This is the eighth of the blog posts based on the top ten most read Straight Talk Tips that go to my clients each month. The tips are free and you can sign up for them here

How to use facts in conversations

When you open a conversation by putting the facts on the table you create a solid foundation for the discussion. By themselves, facts are not accusing or blaming. They’re just facts. If you describe them clearly and simply, the better they will be. If you can substantiate them with computer records, registers or other documentary evidence, even better.

Once the facts are on the table, people can give their different interpretations and opinions, without changing the facts themselves. Without facts, conversations can become slanging matches where the person with the loudest voice and the most strongly voiced opinion wins.

If you want to improve the quality of conversations in which you are trying to exert influence or be persuasive, start by working on the way you handle facts.  It will make more difference, more quickly, than anything else. We commonly say, ‘Just give me the facts’, or ‘Let’s get the facts on the table’, but in practice we tend to handle the facts rather badly in conversations.

  • We delay talking about things we find upsetting or frustrating to the point where our emotions take over and drown out the facts. We are so choked up that we cannot be rational or speak clearly and whatever facts we do have are lost. IT’s better to speak up sooner, before you get choked up and unable to speak competently and rationally.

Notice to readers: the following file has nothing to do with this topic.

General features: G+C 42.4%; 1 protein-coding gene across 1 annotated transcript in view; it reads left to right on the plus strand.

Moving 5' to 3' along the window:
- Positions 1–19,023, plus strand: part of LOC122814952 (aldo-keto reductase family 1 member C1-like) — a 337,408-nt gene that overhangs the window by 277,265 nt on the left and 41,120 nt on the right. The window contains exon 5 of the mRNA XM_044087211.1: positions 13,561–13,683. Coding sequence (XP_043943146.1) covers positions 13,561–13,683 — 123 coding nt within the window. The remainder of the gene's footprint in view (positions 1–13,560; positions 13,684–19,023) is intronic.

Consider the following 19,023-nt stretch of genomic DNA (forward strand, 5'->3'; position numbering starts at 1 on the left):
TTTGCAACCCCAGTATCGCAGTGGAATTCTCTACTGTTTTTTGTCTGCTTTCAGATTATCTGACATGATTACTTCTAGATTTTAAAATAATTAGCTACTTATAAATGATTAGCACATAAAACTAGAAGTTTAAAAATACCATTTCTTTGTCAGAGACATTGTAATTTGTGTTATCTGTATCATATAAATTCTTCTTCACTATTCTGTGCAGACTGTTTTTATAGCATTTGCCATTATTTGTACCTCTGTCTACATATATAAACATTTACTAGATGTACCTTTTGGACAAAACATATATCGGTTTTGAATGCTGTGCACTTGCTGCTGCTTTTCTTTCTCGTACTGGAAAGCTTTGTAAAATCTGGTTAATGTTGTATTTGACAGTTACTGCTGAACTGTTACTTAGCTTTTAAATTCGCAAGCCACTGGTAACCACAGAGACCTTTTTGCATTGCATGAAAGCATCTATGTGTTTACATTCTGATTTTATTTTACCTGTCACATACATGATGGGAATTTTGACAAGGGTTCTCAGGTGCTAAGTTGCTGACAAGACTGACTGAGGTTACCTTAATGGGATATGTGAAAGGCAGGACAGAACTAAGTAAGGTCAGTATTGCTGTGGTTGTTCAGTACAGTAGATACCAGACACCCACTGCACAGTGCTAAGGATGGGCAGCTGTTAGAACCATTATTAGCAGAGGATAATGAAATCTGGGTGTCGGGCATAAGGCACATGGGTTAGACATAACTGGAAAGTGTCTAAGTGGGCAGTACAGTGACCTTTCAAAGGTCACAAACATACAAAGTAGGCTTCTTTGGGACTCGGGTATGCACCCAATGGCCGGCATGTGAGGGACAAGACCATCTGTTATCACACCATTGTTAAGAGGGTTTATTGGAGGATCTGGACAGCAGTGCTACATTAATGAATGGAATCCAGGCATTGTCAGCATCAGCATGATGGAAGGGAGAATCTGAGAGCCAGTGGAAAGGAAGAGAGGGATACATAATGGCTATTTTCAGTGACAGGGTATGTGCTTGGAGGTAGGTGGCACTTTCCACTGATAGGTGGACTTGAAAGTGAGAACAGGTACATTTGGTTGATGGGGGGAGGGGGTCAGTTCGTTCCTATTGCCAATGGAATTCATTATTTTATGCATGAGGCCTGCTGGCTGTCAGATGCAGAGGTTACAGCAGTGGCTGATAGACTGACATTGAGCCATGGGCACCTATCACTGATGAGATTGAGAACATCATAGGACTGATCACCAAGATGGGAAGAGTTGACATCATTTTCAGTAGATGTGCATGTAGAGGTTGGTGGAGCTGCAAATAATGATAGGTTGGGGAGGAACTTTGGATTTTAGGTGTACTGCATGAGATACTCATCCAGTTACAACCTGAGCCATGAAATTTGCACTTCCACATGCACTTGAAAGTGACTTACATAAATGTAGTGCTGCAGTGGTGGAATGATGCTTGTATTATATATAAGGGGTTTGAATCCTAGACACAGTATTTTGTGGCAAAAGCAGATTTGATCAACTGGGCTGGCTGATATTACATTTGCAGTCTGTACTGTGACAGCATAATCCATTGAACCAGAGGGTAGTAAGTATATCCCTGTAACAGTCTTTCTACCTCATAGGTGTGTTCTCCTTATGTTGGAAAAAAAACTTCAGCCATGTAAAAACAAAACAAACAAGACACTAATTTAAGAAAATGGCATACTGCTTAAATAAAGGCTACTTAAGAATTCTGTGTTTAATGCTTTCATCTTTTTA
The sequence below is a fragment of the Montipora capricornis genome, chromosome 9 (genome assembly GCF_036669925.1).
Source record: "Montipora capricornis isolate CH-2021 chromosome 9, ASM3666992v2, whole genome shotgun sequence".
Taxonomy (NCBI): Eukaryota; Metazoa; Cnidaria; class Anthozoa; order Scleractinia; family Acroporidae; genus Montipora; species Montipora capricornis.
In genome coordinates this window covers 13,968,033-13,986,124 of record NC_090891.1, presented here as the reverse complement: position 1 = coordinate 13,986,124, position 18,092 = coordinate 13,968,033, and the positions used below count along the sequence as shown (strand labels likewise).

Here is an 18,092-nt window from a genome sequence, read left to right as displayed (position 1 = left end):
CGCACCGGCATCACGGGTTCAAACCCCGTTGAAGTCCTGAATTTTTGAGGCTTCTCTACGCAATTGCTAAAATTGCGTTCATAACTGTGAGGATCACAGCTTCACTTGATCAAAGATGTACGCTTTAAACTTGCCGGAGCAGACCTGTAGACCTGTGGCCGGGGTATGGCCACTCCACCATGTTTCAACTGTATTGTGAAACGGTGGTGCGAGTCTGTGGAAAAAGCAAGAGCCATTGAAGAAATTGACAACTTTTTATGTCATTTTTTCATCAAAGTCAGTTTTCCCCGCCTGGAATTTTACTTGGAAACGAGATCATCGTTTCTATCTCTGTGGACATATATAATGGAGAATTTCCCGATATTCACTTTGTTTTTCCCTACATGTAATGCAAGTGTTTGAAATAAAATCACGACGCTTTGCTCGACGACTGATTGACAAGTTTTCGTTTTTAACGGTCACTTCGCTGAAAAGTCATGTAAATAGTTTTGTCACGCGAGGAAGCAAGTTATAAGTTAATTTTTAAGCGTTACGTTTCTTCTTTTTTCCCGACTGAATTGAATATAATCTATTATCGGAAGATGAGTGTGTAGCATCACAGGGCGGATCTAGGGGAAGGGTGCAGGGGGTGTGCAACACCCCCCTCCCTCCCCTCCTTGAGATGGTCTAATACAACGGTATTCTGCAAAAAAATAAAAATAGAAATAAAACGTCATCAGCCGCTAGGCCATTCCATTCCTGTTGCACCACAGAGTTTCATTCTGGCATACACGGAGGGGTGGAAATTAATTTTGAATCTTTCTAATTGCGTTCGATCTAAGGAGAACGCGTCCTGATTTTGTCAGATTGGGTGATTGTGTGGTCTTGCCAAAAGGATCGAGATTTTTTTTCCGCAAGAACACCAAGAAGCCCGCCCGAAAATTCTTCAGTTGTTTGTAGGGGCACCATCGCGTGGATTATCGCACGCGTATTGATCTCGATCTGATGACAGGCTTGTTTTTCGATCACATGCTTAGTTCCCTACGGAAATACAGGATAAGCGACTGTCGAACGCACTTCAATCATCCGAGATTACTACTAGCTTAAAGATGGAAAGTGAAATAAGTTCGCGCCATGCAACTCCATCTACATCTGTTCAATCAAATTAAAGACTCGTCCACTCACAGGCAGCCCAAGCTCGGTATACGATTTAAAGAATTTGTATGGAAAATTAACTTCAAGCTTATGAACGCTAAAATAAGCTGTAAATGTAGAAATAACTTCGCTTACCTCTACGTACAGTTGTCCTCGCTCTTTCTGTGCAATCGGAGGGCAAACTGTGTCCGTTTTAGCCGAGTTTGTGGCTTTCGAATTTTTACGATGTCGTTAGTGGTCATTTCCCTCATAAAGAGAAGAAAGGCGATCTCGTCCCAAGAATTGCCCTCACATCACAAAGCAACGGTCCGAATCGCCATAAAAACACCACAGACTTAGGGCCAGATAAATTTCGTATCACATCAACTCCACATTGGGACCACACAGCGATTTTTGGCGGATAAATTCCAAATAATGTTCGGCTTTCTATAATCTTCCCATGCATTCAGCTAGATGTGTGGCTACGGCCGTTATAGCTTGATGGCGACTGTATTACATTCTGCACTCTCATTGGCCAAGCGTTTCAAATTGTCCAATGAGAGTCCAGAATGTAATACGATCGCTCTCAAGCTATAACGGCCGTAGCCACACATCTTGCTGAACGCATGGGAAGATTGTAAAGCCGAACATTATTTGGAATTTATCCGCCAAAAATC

• Presenting your own opinions as if they were facts may fool some of the people some of the time but is more often the basis for an argument than a rational conversation. Remember that feeling strongly about something does not make your opinion anything more than just an opinion. When you plan a conversation, take time to distinguish the facts from your opinions, then be sure to present the facts first.
  • Facts that are vague or irrelevant do not help make a case. Facts should provide a rational foundation for a conversation. Select your facts with care so they support your view of the situation. Use the best facts you have and only enough to make your case. Too many facts come across as accusation and lead to argument. At the very least, they weaken and confuse the issue. Select just the strongest facts that support your case and use no more than are necessary.

A few minutes of thoughtful planning around the facts of the matter that you are dealing with, before you go into a conversation, can make all the difference to the outcome you achieve.

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